categories: Bad Advice / Cocktail Hour
There is almost nothing more frightening for a writer than the idea of losing one’s work. This used to mean losing one’s work physically when, say, your house burned down. (I actually remember reading, and following, the advice of another writer who suggested placing final drafts wrapped in plastic in the freezer, where they might survive a fire.) Of course the world has changed and now the anxiety is focused more on forgetting to hit SAVE or having your computer crash. Here at Bill and Dave’s its been an anxious few days as we try to recover lost posts, but we consider ourselves lucky not to have lost the entire content as both of us do our final revisions on line.
But that’s not the kind of loss I want to talk about today. While there is nothing more frightening than losing your work, for the development of a writer it is not always a bad thing. The most famous story in this regard was that of Hemingway and his wife Hadley. As the tale goes, Hadley was on a train to Spain and lost the suitcase containing many of Hemingway’s earliest short stories. And as the tale goes, narrated of course by Hemmingway himself, our macho hero greeted this news with stoicism. (Why is it that I imagine there might have been a temper tantrum or two?) Of course he was devastated, but later he could look back and see this tragedy as less of one, as in fact an opportunity to grow beyond his apprentice work.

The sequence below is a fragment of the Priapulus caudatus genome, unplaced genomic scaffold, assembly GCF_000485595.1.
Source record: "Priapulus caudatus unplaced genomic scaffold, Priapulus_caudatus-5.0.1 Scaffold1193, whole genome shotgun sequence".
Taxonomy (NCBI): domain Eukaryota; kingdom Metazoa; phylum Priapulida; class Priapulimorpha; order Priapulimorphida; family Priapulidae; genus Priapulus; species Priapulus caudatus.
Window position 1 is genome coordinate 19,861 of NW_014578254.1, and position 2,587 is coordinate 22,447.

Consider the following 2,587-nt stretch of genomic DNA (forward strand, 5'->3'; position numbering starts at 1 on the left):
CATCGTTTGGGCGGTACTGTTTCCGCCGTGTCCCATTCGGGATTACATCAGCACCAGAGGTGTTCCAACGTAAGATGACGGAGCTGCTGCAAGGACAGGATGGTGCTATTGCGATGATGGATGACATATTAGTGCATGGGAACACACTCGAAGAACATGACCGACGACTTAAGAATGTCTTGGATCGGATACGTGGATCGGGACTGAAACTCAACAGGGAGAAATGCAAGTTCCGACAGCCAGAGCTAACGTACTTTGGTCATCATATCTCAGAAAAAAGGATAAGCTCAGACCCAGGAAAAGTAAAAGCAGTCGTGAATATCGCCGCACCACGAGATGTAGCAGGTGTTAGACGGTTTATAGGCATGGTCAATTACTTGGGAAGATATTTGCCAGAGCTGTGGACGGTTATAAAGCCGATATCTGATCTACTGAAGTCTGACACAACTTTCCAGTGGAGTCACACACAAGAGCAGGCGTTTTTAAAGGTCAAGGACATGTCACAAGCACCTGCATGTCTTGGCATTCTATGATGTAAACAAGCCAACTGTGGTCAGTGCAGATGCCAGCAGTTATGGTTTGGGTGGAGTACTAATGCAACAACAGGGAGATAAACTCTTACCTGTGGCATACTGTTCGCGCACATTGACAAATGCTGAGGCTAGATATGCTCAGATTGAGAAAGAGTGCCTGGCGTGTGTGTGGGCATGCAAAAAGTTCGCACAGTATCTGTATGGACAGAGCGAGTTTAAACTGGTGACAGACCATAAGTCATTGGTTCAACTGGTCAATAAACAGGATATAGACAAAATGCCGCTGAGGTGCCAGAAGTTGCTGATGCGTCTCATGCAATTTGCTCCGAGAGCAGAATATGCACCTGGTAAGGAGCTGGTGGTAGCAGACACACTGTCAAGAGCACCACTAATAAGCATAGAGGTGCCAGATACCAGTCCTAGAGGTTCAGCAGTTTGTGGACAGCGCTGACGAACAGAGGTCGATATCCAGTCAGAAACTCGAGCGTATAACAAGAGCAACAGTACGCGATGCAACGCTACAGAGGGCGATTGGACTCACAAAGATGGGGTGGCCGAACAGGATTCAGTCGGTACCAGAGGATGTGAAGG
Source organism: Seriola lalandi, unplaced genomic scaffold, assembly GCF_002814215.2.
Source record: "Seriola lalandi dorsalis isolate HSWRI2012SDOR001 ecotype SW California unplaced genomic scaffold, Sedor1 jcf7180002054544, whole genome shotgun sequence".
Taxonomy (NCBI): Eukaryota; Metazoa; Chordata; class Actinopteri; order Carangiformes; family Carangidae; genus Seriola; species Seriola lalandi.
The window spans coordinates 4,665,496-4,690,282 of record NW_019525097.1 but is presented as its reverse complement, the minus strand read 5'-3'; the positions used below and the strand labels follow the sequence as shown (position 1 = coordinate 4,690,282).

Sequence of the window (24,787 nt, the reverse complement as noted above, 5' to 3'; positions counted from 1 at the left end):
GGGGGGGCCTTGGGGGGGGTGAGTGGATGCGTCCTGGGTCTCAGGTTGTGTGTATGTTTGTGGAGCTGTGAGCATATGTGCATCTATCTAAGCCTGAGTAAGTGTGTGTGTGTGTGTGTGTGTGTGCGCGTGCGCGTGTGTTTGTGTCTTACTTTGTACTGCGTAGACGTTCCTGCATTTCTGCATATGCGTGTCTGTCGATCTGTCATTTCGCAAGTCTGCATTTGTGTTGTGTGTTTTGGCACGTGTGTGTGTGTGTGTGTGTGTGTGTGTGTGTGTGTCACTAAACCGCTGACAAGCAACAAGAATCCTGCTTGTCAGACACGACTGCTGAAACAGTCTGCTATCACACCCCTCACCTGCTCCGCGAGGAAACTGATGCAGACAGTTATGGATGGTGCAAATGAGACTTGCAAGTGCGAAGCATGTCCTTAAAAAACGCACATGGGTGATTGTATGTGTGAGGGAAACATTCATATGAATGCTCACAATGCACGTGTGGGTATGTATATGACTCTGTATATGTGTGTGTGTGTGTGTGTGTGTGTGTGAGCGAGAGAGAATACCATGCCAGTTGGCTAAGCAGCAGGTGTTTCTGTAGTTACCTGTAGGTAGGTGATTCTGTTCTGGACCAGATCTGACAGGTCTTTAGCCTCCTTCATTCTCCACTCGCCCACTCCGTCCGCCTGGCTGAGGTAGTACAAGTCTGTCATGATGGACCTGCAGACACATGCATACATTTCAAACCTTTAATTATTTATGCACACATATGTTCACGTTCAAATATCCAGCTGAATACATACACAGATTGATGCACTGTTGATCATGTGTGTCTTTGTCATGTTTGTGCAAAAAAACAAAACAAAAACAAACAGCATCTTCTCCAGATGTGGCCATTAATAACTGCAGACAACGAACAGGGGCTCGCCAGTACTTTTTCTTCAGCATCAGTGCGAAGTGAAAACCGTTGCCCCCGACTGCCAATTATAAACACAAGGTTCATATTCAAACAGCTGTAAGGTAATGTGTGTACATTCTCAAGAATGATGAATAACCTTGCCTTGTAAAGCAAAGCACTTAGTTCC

“Lose the suitcase!” I exhort my students, trying to get them to shed their earliest writing skins. It is scary advice, but it is important ability to have, an ability that allows us to finally get rid of apprentice work and trust the writers we have become. But it’s hard: you have written something, you think it’s good, you never grow beyond it. The problem here is that the secret of writing—if there is a secret (there isn’t)—lies in the growing part. Of course it’s human nature to cling to the suitcase, to want to “use” your old work if it hasn’t been published (and sometimes if it has) and to never want to lose it. And there are many reasons to cling to the old, indolence and fear being two. It is scary out there in the new; safe back here in the old. Most of us hold onto our suitcase, work that is both finished and acceptable to us, for dear life.
But. Still. Lose the suitcase! Say you are writing a novel and you have gotten to the part where Mrs. Edwards throws the dinner plate at Mr. Edwards and you are oh so happy because five years ago you wrote a short story based on the same incident, which means you’ve got it and now you can rest and be confident for a while instead of living in the insecure (but thrilling) world of the first draft and insteaad of doing the daily impossible, uncertain work of making something out of nothing. But, lo and behold, it turns out you are a slightly different, maybe even better, writer than you were then, and the story made use of the event a little differently than the novel, and the story, after all, was a story, with a story’s shape, not a novel’s. So you suck it up and do the hard thing and make it new. You know your book, if not your mood, will be better served by writing the whole scene anew, and adding all the subtle differences that occur to you in the frenzy of creation, instead of leaning on, and clinging to, the old work.